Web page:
The spear is an abomination to his forefathers, Hafter believes. He continues to stare at the bundle wrapped in felt, continues to dream of the cloud cloak, of his father and raindrops, and the Great River and Hæfter lying together. Hafter has not eaten in days. The animals that used to live around the hut have left him. The river is beginning to dry up. Hafter suspects he is being punished, perhaps for making the spear, something so perfect and full of green in the obsidian. Something so perfect and rare that he is not ready to have it, or the spear is not ready to have him. Hafter suspects the world outside the forest might be a better keeper for it. He becomes enraptured with the idea of giving it to the outside world. Let the world wrap it in its own blankets. Let the rest of the world stare at its magic and wither away.

He does not remember his father’s advice anymore. He beings to forget his father’s voice, and the voices of everything else. When he draws spirals on the ground in his hut, they are shaky, jagged. His signature begins to look like nothing at all.


Once, upon a stone, Hafter and his father carved their shapes with the sharp tips of arrowheads. Hafter remembers burying these marked stones somewhere in the forest, but his father made him forget where. Hafter wishes he could find the marked stones and find peace. He wishes he could be told the end of the story for this spear, which he has tried to break, but Hafter did not seem to have the strength injure it. He threw it in the river one night, and in the morning, the water was so low, the spear did not drift down river but instead was caught on the shore. The water was a timid trickle rather than a rush of waves. Hafter took it home and wrapped it in felt again. Hafter understood then that nature would not take the spear from him. Knowing this, he fell into despair, putting the spear in his own bed and slept on the floor. Hafter realized he was descending into the ground in some form or another, and his only hope drew from his desire that he himself would eventually turn to stone, like the Hafters of old.

Part Three: The Little Girl

Once upon a stone, a little girl found a spiral and a raindrop. She saw they were carved quite elegantly, and she appreciated art when she saw it. She drew up a stick and copied the same shapes into the mud beside them. She drew them again and again until the forest floor around her was littered with the designs. She felt she accomplished something by this, and continued along deeper into the forest, deciding to hum the music of the river, which was her favorite song.

When she found the river, she noticed it was withered and brown on the other side. She thought this peculiar and decided to wade across to see what the cause of this was. She took off her slippers and rolled up her stockings into a ball. She held them over her head as she crossed. The river was clean and cool, but it seemed so low compared to the other rivers she had seen around the world. Coming upon this river made her feel lost and lonely, and she decided she would be glad to leave this place, if she could ever find her way out.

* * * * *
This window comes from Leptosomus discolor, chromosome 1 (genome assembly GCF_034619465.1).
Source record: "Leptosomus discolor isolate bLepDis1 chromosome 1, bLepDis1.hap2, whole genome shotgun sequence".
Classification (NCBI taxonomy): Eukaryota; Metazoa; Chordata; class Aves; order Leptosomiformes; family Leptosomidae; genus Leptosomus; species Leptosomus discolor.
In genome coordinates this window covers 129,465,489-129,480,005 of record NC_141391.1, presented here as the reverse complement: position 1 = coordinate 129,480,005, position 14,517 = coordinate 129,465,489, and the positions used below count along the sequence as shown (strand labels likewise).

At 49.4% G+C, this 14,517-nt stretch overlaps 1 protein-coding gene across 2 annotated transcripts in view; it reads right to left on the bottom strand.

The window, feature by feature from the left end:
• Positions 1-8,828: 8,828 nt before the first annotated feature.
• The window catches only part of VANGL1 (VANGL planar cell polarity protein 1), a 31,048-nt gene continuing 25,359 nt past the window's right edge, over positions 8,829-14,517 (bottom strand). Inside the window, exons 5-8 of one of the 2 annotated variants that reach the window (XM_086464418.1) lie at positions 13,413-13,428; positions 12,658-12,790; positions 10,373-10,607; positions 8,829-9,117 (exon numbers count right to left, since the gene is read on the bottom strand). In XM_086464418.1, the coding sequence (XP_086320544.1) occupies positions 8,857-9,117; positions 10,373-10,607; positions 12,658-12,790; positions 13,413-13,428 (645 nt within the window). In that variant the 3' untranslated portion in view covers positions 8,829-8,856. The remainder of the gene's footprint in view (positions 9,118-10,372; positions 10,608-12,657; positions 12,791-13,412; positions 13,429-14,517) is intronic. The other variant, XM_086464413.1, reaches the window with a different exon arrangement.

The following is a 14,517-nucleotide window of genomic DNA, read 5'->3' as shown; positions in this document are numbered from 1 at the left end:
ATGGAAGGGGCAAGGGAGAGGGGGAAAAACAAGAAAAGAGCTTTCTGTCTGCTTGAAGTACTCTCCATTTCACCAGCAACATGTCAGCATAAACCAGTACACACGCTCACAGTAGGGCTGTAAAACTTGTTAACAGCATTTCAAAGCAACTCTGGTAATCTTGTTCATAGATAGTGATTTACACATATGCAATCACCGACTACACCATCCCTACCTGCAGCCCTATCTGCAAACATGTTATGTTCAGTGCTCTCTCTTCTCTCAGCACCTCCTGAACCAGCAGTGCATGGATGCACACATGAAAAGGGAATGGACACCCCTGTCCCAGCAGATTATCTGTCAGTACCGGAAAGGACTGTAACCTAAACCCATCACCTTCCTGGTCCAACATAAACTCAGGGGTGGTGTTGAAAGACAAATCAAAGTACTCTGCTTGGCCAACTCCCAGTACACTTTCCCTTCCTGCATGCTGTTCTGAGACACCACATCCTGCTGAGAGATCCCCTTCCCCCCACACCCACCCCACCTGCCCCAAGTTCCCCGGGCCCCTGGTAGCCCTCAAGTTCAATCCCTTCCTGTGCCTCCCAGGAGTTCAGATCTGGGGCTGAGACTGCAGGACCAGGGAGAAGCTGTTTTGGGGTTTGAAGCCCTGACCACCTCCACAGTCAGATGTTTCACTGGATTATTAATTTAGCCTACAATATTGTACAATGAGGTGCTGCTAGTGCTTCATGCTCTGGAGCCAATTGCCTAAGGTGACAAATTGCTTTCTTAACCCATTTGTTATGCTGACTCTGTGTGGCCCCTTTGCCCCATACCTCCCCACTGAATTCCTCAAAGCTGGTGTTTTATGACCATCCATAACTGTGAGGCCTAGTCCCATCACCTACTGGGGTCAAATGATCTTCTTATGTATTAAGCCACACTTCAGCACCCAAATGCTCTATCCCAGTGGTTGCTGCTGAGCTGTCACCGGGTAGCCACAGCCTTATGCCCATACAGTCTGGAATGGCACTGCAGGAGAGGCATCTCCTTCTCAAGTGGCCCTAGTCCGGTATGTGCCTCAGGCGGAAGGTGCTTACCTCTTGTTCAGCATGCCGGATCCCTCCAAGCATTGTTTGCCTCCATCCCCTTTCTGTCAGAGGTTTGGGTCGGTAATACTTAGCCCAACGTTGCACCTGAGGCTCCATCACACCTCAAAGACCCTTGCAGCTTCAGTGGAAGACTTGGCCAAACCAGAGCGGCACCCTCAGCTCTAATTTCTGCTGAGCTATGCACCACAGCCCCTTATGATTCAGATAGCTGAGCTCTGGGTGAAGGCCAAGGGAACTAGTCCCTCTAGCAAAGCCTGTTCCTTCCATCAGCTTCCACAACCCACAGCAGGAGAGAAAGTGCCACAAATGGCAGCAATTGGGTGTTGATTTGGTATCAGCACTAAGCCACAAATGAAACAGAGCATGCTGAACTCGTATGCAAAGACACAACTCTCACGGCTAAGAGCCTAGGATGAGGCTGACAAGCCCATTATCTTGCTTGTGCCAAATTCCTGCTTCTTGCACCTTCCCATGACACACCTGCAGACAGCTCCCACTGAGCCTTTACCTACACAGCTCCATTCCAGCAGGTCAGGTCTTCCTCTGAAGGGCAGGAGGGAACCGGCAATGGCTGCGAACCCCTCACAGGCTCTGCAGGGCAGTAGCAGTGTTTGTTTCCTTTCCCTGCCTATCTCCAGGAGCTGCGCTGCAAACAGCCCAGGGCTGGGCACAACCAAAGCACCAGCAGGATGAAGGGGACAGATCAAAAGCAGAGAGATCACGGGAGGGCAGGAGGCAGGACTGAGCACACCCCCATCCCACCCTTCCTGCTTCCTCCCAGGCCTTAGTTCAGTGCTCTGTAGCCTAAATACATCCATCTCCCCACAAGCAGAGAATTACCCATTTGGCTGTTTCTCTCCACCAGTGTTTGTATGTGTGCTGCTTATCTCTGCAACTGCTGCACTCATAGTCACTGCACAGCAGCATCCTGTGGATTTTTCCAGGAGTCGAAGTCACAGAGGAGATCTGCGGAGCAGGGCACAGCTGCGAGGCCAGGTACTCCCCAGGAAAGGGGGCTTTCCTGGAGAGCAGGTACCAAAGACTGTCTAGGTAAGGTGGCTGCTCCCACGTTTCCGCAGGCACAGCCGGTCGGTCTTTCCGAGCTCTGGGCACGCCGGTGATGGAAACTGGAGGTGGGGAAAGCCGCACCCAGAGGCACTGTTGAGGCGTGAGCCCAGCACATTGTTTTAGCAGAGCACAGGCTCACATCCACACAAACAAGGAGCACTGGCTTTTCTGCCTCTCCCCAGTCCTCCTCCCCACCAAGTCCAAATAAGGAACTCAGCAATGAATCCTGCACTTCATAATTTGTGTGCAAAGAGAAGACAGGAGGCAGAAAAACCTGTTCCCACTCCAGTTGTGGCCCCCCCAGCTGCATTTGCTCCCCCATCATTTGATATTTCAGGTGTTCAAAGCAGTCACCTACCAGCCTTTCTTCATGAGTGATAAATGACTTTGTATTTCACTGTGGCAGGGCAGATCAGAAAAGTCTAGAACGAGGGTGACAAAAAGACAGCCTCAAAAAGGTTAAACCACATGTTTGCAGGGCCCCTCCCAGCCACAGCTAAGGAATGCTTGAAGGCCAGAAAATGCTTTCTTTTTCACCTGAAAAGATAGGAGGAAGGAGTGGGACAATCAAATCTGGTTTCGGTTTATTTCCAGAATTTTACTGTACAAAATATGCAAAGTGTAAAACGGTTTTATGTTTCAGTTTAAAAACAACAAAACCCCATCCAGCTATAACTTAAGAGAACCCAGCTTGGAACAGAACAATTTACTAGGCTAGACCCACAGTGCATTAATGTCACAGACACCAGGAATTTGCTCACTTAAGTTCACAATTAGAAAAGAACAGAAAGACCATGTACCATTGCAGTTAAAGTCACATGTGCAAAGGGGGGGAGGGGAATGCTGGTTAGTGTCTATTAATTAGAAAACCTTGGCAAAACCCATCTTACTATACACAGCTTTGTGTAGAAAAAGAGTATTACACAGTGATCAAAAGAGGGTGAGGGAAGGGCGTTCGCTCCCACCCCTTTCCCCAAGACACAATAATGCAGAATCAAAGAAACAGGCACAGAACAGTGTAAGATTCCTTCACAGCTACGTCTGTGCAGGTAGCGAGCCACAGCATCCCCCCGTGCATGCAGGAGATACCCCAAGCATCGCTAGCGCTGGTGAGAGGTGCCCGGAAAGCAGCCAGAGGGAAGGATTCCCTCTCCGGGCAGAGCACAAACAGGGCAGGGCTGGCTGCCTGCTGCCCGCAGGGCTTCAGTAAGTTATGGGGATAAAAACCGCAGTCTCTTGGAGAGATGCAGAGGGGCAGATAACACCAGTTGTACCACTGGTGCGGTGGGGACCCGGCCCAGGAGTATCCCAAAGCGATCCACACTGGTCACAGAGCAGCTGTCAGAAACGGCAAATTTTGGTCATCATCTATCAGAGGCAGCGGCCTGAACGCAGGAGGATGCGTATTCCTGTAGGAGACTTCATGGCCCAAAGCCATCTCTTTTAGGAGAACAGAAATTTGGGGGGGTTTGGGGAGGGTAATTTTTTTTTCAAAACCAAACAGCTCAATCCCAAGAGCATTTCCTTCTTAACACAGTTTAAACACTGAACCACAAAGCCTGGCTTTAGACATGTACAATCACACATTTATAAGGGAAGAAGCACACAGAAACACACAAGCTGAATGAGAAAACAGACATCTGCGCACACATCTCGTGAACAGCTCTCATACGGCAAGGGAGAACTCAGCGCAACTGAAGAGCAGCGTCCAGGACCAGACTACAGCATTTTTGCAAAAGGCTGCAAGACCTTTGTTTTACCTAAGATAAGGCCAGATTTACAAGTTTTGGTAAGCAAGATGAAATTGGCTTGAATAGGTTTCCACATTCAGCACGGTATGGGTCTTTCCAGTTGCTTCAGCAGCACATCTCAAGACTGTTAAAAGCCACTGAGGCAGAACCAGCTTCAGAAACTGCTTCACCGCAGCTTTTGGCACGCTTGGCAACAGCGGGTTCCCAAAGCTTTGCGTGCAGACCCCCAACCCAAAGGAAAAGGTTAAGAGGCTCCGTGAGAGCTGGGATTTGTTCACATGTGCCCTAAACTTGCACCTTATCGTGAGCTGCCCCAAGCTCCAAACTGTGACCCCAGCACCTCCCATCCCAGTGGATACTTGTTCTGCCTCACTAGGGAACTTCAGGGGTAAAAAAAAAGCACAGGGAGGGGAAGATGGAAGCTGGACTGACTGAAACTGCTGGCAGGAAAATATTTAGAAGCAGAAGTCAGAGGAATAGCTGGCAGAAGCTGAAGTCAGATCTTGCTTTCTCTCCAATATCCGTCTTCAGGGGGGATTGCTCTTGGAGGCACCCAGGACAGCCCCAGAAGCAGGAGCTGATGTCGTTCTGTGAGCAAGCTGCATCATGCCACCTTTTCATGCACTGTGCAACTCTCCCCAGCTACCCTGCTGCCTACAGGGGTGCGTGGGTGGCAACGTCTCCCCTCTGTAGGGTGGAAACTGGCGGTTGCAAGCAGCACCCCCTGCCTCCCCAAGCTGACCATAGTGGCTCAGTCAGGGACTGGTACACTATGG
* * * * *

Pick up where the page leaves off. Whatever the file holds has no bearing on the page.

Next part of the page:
She reached the other side of the river and climbed the bank. She used her stockings to dry her feet and then she put them back on, along with her slippers. She wrung her dress and then tried to wipe the dirt from the hem.

It was not just her imagination; this side of the river was truly withered and brown compared to the other side. She looked back the way she came and saw lush, green trees, emerald shrubs and vibrant berries. She kicked the rocks under feet. It looked as if a rainstorm of stone had covered this place, and all the rocks in the universe seemed to have trampled and destroyed all the green. The little girl searched the ground for a patch of green grass, but instead she found a pile of stones, set neatly in a perfect pyramid, with a spiral carved into the top stone. She picked it up and held it in her hands. It was smooth and perfectly balance. She wished there were a hole in it so she could make a necklace for herself. The spiral was almost as perfect as the first one she saw, on the other side of the river. This stone had a spiral that was slightly jagged at the end. It had scratches on it, as if the carver lost his or her balance with a chisel and it scraped off. Nonetheless, the girl thought, the stone was still quite beautiful.


There was a hut in shambles. It had been destroyed for some time. The little girl thought she was imagining it, but it almost looked as if there was a green shine over every piece of broken wood in the ruins. The little girl squinted, and she rubbed her eyes. She held her eyelids open until it burned. But the green shine still stayed, like ash after a fire. It was a remnant of something that was once there, powerful and seductive, but long gone. She decided to mourn the pile of sticks and stones. The little girl felt a longing for something she had never set her tiny hands on. She cried. She picked up pieces of stick and stone and rubbed them over her face to cover them in her tears. She said a prayer for the emptiness it brought her.